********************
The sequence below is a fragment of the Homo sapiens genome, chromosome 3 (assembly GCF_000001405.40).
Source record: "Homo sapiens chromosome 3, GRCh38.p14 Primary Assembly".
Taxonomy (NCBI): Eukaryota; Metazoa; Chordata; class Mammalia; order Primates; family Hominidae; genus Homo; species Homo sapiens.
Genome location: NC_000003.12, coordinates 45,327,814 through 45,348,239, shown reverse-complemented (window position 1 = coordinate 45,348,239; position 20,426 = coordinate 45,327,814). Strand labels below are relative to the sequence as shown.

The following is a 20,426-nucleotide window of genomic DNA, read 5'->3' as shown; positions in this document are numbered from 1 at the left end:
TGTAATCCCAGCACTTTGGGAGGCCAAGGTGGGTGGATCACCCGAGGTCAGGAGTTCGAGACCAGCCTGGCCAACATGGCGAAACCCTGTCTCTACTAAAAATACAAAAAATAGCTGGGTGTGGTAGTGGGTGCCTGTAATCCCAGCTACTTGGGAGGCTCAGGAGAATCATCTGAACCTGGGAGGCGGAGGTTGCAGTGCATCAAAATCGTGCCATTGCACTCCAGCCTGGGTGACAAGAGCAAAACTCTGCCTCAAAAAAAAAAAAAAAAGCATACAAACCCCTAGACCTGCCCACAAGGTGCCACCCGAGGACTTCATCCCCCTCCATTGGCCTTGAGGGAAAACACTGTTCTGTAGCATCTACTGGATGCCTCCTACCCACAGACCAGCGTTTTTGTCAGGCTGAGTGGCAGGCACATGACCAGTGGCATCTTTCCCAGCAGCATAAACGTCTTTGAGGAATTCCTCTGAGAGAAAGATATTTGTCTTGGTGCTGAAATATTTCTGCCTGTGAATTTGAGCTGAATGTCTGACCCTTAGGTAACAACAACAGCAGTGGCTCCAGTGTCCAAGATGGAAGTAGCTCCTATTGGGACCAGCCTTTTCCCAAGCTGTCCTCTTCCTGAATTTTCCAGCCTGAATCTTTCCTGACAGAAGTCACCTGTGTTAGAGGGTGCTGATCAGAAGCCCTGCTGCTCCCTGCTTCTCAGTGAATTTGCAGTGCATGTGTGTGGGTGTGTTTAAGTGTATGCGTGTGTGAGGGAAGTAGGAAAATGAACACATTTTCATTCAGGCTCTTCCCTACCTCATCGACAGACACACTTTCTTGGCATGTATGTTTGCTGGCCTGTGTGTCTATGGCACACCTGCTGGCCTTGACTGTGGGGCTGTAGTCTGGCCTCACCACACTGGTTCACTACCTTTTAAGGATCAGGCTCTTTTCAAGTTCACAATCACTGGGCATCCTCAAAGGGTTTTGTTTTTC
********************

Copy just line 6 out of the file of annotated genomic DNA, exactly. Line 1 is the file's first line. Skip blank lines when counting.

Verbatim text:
TGTAATCCCAGCACTTTGGGAGGCCAAGGTGGGTGGATCACCCGAGGTCAGGAGTTCGAGACCAGCCTGGCCAACATGGCGAAACCCTGTCTCTACTAAAAATACAAAAAATAGCTGGGTGTGGTAGTGGGTGCCTGTAATCCCAGCTACTTGGGAGGCTCAGGAGAATCATCTGAACCTGGGAGGCGGAGGTTGCAGTGCATCAAAATCGTGCCATTGCACTCCAGCCTGGGTGACAAGAGCAAAACTCTGCCTCAAAAAAAAAAAAAAAAGCATACAAACCCCTAGACCTGCCCACAAGGTGCCACCCGAGGACTTCATCCCCCTCCATTGGCCTTGAGGGAAAACACTGTTCTGTAGCATCTACTGGATGCCTCCTACCCACAGACCAGCGTTTTTGTCAGGCTGAGTGGCAGGCACATGACCAGTGGCATCTTTCCCAGCAGCATAAACGTCTTTGAGGAATTCCTCTGAGAGAAAGATATTTGTCTTGGTGCTGAAATATTTCTGCCTGTGAATTTGAGCTGAATGTCTGACCCTTAGGTAACAACAACAGCAGTGGCTCCAGTGTCCAAGATGGAAGTAGCTCCTATTGGGACCAGCCTTTTCCCAAGCTGTCCTCTTCCTGAATTTTCCAGCCTGAATCTTTCCTGACAGAAGTCACCTGTGTTAGAGGGTGCTGATCAGAAGCCCTGCTGCTCCCTGCTTCTCAGTGAATTTGCAGTGCATGTGTGTGGGTGTGTTTAAGTGTATGCGTGTGTGAGGGAAGTAGGAAAATGAACACATTTTCATTCAGGCTCTTCCCTACCTCATCGACAGACACACTTTCTTGGCATGTATGTTTGCTGGCCTGTGTGTCTATGGCACACCTGCTGGCCTTGACTGTGGGGCTGTAGTCTGGCCTCACCACACTGGTTCACTACCTTTTAAGGATCAGGCTCTTTTCAAGTTCACAATCACTGGGCATCCTCAAAGGGTTTTGTTTTTC